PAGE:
I’m taking my two lovey doveys to a canine behavioral specialist for on leash reactivity. Half the problem is me and the other half is the conditioning I’ve given the dogs after doing it wrong for so many years.
Parallel 5ths (Jewish Steel)
@Delia: That’s it! That’s exactly what we do.
How long has Kainoa been living with you? Behavioralists’ rule of thumb is that any re-homed dog takes six months to settle down and feel like “part of the pack”. It takes even longer for a dog who’s been relocated multiple times, or had other problems (abuse, neglect, untreated health problems) but somewhere around that six-month mark, lots of rescue dogs really do have a “Oh, now I get it!” personality re-set.
How old is Kainoa? The other dog-training rule that helped me when I got my first dog was “A dog’s brains arrive via UPS around their second birthday”. They may be physically mature well before that, but just as human teenage brains are still incapable of advanced impulse control, dogs get smarter long after they stop getting bigger.
If she’s been with you longer than that and she’s past her brain-puppyhood, you and Kainoa may just not be a good match. Sometimes re-homing a dog is the best solution for both parties — done correctly, with forethought, Kainoa gets a home where she can be truly at home, loved for her unique qualities, and you will have a place in your household for another dog awaiting her own Perfect Place.
The hard part is figuring out, and accepting, whether the two of you are just going through a bad patch on the way, or if it’s really not going to work. Talking to a trainer, or at least the shelter / rescue group / breeder you got Kainoa from, can help you figure that out. Good luck!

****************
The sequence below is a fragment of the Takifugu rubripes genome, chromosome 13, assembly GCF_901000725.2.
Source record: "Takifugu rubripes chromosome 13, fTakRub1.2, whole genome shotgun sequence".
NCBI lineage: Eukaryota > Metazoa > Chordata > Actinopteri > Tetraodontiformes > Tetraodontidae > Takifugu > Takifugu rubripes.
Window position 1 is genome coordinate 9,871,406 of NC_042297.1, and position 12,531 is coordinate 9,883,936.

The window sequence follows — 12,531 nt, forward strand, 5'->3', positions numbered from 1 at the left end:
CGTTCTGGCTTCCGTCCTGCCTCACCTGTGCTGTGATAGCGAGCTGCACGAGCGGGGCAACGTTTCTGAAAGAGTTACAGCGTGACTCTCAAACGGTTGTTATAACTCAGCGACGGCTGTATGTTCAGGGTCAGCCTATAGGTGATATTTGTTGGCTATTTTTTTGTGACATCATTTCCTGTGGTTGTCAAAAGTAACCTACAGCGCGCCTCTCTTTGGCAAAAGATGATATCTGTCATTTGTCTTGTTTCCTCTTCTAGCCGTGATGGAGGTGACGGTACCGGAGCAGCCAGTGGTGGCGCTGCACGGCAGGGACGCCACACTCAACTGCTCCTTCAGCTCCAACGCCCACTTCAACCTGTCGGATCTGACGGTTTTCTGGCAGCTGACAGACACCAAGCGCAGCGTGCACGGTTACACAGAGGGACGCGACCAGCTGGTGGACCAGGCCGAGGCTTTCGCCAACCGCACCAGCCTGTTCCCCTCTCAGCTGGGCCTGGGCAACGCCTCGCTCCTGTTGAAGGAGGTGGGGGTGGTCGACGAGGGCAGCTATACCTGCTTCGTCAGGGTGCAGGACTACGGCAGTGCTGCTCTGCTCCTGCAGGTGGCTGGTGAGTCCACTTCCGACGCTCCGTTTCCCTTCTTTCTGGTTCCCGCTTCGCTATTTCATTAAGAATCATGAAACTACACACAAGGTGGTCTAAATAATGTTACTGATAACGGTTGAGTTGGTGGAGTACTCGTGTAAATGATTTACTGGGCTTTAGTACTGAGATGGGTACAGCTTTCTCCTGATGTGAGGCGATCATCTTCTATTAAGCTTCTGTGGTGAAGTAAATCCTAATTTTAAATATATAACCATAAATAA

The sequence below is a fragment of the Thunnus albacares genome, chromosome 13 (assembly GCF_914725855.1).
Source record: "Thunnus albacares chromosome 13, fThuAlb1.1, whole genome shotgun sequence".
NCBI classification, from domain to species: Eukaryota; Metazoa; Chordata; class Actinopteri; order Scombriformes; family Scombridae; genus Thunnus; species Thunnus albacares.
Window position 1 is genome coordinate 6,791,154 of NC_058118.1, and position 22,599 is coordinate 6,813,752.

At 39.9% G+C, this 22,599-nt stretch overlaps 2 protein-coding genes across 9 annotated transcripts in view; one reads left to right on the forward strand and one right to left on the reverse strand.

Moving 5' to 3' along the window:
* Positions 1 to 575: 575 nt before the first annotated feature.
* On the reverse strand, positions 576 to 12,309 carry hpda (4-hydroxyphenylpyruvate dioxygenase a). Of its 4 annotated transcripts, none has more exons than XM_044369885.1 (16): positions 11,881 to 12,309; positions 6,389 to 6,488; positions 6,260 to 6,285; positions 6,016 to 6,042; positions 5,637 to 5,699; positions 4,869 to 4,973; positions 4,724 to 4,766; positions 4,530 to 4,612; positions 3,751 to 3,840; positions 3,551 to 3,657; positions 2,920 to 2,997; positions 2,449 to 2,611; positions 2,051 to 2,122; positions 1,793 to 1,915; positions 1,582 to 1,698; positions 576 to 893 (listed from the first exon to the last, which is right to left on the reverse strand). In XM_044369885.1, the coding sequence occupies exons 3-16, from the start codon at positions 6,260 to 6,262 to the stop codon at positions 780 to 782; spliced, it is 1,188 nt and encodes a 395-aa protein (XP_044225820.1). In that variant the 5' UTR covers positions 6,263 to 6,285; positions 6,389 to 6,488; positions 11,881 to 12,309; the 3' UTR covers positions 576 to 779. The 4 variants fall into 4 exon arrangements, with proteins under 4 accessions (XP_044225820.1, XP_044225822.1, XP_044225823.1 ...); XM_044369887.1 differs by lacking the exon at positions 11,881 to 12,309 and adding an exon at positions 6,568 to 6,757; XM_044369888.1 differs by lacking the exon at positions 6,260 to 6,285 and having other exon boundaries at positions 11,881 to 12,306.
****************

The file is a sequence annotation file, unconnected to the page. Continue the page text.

“…as it WAS with Lily”???
don’t scare me with your verb tenses — i thought something had happened to Lily!
Polar Bear Squares
Things like this makes me glad I don’t own pets. But I’m sure they more than make up it for in other ways. Seems like it takes oodles of patience. Something I’m not in high supply of.
This post gives me some hope tho. Hope you don’t mind if I steal this mantra if I become a pet owner.
@KD: Paul Owens is amazing. His methods have worked wonders with our unruly Siberian husky. (A notoriously stubborn breed.)
Thinking about training in terms of replacing bad behavior with a specific good behavior is so helpful, especially for active and intelligent breeds. Rather than just denying them their entertainment you provide them with new ways to get what they want.
My Otto is an American Staffordshire, AKA American Pit Bull Terrier. And yes, appliance-sized head… but very affectionate. As I understand it they are related to pit bulls but are a distinct breed.
@suzanne: We used a squirt gun with a bit of old perfume in it. After awhile, I wouldn’t even have to use it, just pick it up and ask, “Who wants to smell pretty???” My neighbors probably thought I was insane.
Kittens do respond, but it takes awhile. I would use “Nyet!” when I was really mad, and at least one of them would only hear me when I attached her name to it, but at least it worked. Removing from the problem (curtains, pulling on the sofa) to where they are allowed to do what they were doing (climbing, clawing), then praising them in the new spot also works.
My girls were very well trained, even would sit when told. (“Stay” was an iffier proposition.) We are planning to get kittens in the spring, and I’m a little overwhelmed, but if my Maine Coon mix with the brain the size of a quarter could learn, any cat can. It just has to be in their self-interest.